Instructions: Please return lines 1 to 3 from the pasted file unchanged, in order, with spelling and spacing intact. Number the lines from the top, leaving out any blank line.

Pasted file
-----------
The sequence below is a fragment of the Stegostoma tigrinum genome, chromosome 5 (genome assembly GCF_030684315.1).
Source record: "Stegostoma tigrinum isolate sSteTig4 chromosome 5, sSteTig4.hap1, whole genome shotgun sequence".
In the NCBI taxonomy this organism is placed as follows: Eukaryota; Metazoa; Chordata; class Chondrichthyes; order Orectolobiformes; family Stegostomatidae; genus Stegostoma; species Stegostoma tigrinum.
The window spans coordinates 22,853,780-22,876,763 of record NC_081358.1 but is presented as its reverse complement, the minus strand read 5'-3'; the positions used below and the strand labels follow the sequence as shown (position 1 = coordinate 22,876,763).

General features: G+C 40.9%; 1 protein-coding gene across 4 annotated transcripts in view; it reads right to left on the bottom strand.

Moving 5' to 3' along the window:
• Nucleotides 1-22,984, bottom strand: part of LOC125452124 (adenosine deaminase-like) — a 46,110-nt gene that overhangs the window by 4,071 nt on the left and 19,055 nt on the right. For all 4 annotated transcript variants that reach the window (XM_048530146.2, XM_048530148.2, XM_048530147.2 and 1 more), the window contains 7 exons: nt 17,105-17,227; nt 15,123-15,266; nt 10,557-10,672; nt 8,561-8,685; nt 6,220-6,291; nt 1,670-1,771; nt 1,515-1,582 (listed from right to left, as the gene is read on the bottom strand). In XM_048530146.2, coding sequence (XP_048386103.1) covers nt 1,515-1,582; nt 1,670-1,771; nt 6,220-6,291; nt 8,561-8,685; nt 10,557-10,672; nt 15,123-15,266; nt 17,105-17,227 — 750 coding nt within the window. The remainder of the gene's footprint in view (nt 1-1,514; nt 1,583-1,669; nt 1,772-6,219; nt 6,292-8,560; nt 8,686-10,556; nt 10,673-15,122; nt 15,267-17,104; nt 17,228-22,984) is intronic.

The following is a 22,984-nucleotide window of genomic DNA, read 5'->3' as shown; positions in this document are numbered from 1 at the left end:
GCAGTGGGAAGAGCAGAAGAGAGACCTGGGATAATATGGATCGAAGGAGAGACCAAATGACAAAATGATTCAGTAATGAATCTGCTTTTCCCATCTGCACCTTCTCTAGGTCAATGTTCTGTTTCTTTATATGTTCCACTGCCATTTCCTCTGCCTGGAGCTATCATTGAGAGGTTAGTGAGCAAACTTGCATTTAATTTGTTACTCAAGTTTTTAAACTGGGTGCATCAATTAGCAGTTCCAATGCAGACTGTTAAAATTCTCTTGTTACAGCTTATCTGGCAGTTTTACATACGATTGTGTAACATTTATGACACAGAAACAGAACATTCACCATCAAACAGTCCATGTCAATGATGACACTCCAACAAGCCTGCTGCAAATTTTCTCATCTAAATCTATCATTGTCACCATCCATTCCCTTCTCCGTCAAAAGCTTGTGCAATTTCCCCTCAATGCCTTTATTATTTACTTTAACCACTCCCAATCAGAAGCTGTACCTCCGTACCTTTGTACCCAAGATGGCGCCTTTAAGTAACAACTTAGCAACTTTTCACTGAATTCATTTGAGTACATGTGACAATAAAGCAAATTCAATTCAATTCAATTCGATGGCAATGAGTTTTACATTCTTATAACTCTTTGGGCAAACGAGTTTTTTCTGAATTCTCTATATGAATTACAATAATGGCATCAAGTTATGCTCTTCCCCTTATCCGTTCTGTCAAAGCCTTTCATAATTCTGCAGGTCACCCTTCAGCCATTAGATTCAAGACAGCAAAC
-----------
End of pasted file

The sequence below is a fragment of the Stegostoma tigrinum genome, chromosome 5 (genome assembly GCF_030684315.1).
Source record: "Stegostoma tigrinum isolate sSteTig4 chromosome 5, sSteTig4.hap1, whole genome shotgun sequence".
In the NCBI taxonomy this organism is placed as follows: Eukaryota; Metazoa; Chordata; class Chondrichthyes; order Orectolobiformes; family Stegostomatidae; genus Stegostoma; species Stegostoma tigrinum.